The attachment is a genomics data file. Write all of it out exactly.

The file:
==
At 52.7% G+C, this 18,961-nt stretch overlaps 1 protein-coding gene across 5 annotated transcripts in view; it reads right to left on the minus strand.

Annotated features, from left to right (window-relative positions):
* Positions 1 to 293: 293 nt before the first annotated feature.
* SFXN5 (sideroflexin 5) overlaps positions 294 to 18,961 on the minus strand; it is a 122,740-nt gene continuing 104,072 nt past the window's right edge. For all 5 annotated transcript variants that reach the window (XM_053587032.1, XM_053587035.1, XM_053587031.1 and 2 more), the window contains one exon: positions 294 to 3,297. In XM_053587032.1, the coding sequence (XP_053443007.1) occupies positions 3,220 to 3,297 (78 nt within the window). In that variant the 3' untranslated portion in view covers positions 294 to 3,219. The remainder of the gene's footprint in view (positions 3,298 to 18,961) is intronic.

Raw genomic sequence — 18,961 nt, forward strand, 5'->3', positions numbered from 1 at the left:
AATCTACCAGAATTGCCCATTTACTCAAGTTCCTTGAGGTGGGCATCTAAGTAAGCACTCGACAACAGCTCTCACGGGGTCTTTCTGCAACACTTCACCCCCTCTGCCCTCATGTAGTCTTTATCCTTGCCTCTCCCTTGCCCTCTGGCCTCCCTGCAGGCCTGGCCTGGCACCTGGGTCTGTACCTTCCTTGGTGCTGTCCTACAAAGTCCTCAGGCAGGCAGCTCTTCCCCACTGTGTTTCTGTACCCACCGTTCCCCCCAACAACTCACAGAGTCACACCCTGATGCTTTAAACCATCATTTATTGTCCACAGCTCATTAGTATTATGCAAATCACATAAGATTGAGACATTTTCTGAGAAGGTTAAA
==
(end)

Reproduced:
At 52.7% G+C, this 18,961-nt stretch overlaps 1 protein-coding gene across 5 annotated transcripts in view; it reads right to left on the minus strand.

Annotated features, from left to right (window-relative positions):
* Positions 1 to 293: 293 nt before the first annotated feature.
* SFXN5 (sideroflexin 5) overlaps positions 294 to 18,961 on the minus strand; it is a 122,740-nt gene continuing 104,072 nt past the window's right edge. For all 5 annotated transcript variants that reach the window (XM_053587032.1, XM_053587035.1, XM_053587031.1 and 2 more), the window contains one exon: positions 294 to 3,297. In XM_053587032.1, the coding sequence (XP_053443007.1) occupies positions 3,220 to 3,297 (78 nt within the window). In that variant the 3' untranslated portion in view covers positions 294 to 3,219. The remainder of the gene's footprint in view (positions 3,298 to 18,961) is intronic.

Raw genomic sequence — 18,961 nt, forward strand, 5'->3', positions numbered from 1 at the left:
AATCTACCAGAATTGCCCATTTACTCAAGTTCCTTGAGGTGGGCATCTAAGTAAGCACTCGACAACAGCTCTCACGGGGTCTTTCTGCAACACTTCACCCCCTCTGCCCTCATGTAGTCTTTATCCTTGCCTCTCCCTTGCCCTCTGGCCTCCCTGCAGGCCTGGCCTGGCACCTGGGTCTGTACCTTCCTTGGTGCTGTCCTACAAAGTCCTCAGGCAGGCAGCTCTTCCCCACTGTGTTTCTGTACCCACCGTTCCCCCCAACAACTCACAGAGTCACACCCTGATGCTTTAAACCATCATTTATTGTCCACAGCTCATTAGTATTATGCAAATCACATAAGATTGAGACATTTTCTGAGAAGGTTAAA